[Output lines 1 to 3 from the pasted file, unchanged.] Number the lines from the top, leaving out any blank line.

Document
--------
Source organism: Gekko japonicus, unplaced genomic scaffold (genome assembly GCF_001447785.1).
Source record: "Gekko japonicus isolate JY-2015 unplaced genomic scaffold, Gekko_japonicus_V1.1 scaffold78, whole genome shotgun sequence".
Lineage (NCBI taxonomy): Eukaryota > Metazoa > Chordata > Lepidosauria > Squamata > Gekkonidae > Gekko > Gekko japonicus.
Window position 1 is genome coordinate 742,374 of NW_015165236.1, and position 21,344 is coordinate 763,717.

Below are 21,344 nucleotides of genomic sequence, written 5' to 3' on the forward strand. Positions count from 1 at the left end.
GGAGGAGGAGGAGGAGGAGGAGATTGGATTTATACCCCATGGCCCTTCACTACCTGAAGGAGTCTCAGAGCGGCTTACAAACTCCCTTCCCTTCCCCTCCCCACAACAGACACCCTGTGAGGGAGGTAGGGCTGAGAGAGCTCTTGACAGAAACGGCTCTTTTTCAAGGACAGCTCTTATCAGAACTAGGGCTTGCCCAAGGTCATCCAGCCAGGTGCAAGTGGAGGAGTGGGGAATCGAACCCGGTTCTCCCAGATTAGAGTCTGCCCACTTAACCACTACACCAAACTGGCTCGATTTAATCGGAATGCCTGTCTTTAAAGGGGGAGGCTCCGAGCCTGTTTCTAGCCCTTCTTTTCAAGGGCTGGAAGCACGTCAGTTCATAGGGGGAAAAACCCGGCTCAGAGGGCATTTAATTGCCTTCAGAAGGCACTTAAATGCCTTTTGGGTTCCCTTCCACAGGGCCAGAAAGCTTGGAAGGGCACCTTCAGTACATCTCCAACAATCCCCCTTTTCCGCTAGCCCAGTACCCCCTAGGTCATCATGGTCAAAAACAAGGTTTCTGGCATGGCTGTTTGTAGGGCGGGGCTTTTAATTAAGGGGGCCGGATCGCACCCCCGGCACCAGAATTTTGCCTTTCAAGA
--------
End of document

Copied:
Source organism: Gekko japonicus, unplaced genomic scaffold (genome assembly GCF_001447785.1).
Source record: "Gekko japonicus isolate JY-2015 unplaced genomic scaffold, Gekko_japonicus_V1.1 scaffold78, whole genome shotgun sequence".
Lineage (NCBI taxonomy): Eukaryota > Metazoa > Chordata > Lepidosauria > Squamata > Gekkonidae > Gekko > Gekko japonicus.